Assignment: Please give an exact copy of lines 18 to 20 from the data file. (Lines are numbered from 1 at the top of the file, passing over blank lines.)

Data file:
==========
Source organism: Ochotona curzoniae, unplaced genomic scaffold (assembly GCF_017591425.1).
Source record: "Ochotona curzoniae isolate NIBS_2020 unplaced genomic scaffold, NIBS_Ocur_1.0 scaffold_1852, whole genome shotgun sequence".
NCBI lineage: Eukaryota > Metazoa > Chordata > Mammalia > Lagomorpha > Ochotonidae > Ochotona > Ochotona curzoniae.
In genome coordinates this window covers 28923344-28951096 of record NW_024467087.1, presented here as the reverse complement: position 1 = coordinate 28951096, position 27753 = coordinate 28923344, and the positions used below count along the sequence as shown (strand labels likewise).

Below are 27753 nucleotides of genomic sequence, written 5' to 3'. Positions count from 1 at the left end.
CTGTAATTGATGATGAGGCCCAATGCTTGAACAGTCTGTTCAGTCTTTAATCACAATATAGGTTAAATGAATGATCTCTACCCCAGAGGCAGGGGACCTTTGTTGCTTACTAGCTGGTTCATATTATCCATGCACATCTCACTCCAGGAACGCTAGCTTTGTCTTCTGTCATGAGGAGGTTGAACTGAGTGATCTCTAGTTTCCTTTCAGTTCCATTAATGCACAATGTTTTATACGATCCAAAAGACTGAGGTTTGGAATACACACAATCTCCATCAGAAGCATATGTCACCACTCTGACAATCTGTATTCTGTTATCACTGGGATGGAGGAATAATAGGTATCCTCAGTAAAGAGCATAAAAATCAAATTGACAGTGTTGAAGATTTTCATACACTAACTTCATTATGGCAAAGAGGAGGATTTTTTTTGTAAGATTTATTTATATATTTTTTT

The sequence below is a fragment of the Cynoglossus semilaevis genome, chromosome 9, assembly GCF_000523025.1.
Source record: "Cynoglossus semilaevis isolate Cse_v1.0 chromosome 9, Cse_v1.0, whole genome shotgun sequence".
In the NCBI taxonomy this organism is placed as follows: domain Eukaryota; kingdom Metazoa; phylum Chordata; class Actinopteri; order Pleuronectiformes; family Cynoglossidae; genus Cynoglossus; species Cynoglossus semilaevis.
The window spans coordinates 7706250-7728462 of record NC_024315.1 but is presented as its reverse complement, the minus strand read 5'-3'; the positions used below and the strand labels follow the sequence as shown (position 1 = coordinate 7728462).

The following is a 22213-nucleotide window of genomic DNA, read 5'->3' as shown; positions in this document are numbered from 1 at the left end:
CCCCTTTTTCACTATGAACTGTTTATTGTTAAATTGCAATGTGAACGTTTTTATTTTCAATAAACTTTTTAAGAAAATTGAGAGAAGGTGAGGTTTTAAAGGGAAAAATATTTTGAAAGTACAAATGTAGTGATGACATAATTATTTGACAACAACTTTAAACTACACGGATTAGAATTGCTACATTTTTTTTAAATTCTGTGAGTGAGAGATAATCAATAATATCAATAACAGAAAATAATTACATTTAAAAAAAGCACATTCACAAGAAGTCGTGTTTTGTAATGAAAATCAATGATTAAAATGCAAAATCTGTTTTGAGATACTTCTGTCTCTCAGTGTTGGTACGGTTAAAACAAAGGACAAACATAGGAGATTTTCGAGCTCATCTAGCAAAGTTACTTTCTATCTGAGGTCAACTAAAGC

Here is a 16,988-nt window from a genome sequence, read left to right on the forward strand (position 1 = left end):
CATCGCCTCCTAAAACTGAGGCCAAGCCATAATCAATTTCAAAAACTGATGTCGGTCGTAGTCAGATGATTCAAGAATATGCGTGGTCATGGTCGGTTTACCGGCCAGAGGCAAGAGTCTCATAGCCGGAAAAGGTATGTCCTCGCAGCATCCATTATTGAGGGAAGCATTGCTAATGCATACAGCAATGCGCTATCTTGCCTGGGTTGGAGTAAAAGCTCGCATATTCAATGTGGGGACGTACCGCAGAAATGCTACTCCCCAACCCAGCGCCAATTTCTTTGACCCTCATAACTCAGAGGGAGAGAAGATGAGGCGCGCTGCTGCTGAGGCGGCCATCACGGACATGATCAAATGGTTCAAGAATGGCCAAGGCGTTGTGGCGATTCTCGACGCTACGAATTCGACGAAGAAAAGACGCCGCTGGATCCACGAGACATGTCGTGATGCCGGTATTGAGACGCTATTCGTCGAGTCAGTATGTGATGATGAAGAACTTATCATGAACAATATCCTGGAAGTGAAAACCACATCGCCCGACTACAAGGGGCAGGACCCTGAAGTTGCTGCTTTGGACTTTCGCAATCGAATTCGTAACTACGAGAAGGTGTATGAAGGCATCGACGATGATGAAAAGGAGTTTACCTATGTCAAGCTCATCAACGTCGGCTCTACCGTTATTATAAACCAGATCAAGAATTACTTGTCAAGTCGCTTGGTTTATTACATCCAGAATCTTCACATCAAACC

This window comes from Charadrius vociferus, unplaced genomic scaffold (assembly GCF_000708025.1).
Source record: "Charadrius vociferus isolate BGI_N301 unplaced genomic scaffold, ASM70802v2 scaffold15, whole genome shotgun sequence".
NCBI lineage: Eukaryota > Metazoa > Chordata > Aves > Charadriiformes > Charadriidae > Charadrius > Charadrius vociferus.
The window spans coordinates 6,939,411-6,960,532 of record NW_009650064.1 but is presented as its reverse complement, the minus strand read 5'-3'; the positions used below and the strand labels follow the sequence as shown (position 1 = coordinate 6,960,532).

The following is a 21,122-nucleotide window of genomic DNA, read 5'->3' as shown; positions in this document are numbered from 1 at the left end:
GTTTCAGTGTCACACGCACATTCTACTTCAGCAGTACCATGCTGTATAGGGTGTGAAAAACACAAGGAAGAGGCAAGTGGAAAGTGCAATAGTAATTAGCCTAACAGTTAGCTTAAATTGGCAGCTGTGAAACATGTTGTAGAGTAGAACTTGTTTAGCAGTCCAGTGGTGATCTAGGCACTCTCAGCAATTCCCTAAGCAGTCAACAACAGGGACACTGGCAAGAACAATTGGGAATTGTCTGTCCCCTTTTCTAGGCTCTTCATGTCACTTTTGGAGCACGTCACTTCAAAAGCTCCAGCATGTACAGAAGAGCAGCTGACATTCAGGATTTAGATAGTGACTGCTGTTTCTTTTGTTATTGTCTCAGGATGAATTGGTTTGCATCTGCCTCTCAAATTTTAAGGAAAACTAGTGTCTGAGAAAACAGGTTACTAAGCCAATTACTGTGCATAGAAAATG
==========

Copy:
The window spans coordinates 6,939,411-6,960,532 of record NW_009650064.1 but is presented as its reverse complement, the minus strand read 5'-3'; the positions used below and the strand labels follow the sequence as shown (position 1 = coordinate 6,960,532).

The following is a 21,122-nucleotide window of genomic DNA, read 5'->3' as shown; positions in this document are numbered from 1 at the left end:
GTTTCAGTGTCACACGCACATTCTACTTCAGCAGTACCATGCTGTATAGGGTGTGAAAAACACAAGGAAGAGGCAAGTGGAAAGTGCAATAGTAATTAGCCTAACAGTTAGCTTAAATTGGCAGCTGTGAAACATGTTGTAGAGTAGAACTTGTTTAGCAGTCCAGTGGTGATCTAGGCACTCTCAGCAATTCCCTAAGCAGTCAACAACAGGGACACTGGCAAGAACAATTGGGAATTGTCTGTCCCCTTTTCTAGGCTCTTCATGTCACTTTTGGAGCACGTCACTTCAAAAGCTCCAGCATGTACAGAAGAGCAGCTGACATTCAGGATTTAGATAGTGACTGCTGTTTCTTTTGTTATTGTCTCAGGATGAATTGGTTTGCATCTGCCTCTCAAATTTTAAGGAAAACTAGTGTCTGAGAAAACAGGTTACTAAGCCAATTACTGTGCATAGAAAATG